Completed by July 2005, the finished Major Tom's Tarot of Marseilles was published in an amazingly quick turnaround time during the 2005 Melbourne International Tarot Conference - just fifty decks were made in this limited edition printing. The Two of Cups in the Conference limited edition also has a special banner with 'Melbourne International Tarot Conference July 2005' and the web address of the Association of Tarot Studies, the organisers of the conference. (Image quality on this card is unfortunately slightly degraded compared to the rest of the deck, as the text was introduced onto an existing PDF file just before publication, and it was then printed at the screen resolution.) The cards are rectangular, without rounded corners due to the short printing timeframe and extra costs they would have incurred. The cardstock is glossy but unsealed, and the backs have a greyscale, reversible design of the lion from the Schick coat of arms.
Not being a big fan of Marseilles old-style imagery in the past, I thought Major Tom did an excellent job in updating the colouring, the costuming, and the deck's relevance to contemporary life. If you had thought the Marseilles imagery was hidebound by tradition and less than appealing -- take another look it through the lens of Major Tom's Tarot of Marseilles.
Review by Dan Pelletier
Recently it has been a trend to recreate the ‘original’ and ‘true’ Tarot de Marseilles. These recreations, or reconstructions often have ‘documentation’ detailing the ‘justifications’ used to create such reconstructions the ‘Tarot de Marseille’. Some have their colors enhanced, some have added or subtracted or rearranged minutiae.
I don’t live in the mid-eighteenth century, and apparently neither does Major Tom Schick, creator of the Major Tom's Tarot of Marseilles.
Major Tom used the historical Tarot de Marseille as a starting point. He studied the historical decks, and then created a modern version. He also incorporated his extensive knowledge of modern tarot in general to incorporate into his creation.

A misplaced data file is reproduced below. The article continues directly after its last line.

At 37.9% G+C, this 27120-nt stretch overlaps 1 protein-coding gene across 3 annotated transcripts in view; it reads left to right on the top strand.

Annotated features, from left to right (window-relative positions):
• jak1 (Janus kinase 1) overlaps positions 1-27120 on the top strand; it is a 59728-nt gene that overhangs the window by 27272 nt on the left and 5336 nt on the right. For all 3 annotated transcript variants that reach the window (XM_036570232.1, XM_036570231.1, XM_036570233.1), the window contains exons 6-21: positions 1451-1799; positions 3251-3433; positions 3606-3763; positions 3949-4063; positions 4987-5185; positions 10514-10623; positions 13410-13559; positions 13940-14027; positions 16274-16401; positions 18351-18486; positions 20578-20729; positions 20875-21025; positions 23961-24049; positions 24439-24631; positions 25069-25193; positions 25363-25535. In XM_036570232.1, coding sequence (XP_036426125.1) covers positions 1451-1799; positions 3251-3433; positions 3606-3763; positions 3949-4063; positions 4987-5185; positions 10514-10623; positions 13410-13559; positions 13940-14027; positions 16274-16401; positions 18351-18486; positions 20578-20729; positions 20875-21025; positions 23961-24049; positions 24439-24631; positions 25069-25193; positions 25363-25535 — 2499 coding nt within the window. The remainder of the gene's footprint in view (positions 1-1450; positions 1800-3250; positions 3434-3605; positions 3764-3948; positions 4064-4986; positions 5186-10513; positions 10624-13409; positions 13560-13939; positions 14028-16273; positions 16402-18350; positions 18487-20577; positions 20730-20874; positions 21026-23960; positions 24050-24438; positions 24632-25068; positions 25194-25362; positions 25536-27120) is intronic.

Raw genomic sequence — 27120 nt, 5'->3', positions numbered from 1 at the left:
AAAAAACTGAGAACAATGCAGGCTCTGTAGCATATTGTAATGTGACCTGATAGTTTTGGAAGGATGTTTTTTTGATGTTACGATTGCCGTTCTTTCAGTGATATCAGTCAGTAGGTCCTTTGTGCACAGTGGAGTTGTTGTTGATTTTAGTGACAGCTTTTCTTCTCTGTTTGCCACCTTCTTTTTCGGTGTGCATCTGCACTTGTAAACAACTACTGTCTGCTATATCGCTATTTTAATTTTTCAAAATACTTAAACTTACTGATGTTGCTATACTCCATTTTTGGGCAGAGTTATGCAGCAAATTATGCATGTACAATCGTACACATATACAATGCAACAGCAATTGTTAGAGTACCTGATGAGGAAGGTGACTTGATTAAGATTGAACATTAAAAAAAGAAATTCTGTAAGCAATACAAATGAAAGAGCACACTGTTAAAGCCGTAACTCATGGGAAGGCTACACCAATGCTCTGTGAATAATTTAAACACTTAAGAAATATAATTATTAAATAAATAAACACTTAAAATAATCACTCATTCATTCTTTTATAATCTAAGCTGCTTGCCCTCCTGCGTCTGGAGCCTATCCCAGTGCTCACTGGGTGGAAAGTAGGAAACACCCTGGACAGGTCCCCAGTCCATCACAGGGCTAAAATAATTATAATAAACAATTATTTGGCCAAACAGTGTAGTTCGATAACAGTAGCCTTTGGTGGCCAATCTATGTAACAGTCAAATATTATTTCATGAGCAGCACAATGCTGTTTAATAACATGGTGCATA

There is a strong sense of color awareness displayed throughout. Each of the suits has its own hues, backgrounds of pips variegated in intensity. Brilliant eye-candy.
As a reader, I find the updating of the clothing is nothing short of brilliant. The Courts become familiar and approachable (the Valet of Batons is unlabelled). The X of Batons has the last two batons woven from the perpendicular and the horizontal, and the X of Swords has the last two woven upwards, and the right laying upon the left... nice work. The Fool is unnumbered and XIII is unnamed (two thumbs up there).
Major Tom has taken a bold step in his treatment of presentation of the Majors. The Magician is brightly colored, his multi colored costume and hat, standing before his table – he could easily be a huckster at a fair or carnival, pitching his nifty wares, "It slices, it dices, isn’t that amazing – but wait – that’s not all..." And then Major Tom gives us The Papess; caped, in her bikini top and skirt and the ubiquitous tome on her lap... she could be a trapeze artist, a hoochie-coochie girl, a Vegas showgirl, or a priestess…ready to get up and perform. It helps create a unity yet separateness between these first two cards and the next two (or three), which I find important.
I love the wigged Justice…
I think it’s a brilliant deck – and exceptionally readable. Like I said, I don’t live in the mid-eighteenth century... Major Tom's Tarot of Marseilles is the Tarot de Marseilles of and for the twenty-first century.
Dan Pelletier is a co-owner of The Tarot Garden, a
most highly respected resource for tarot decks and
related information on the Internet.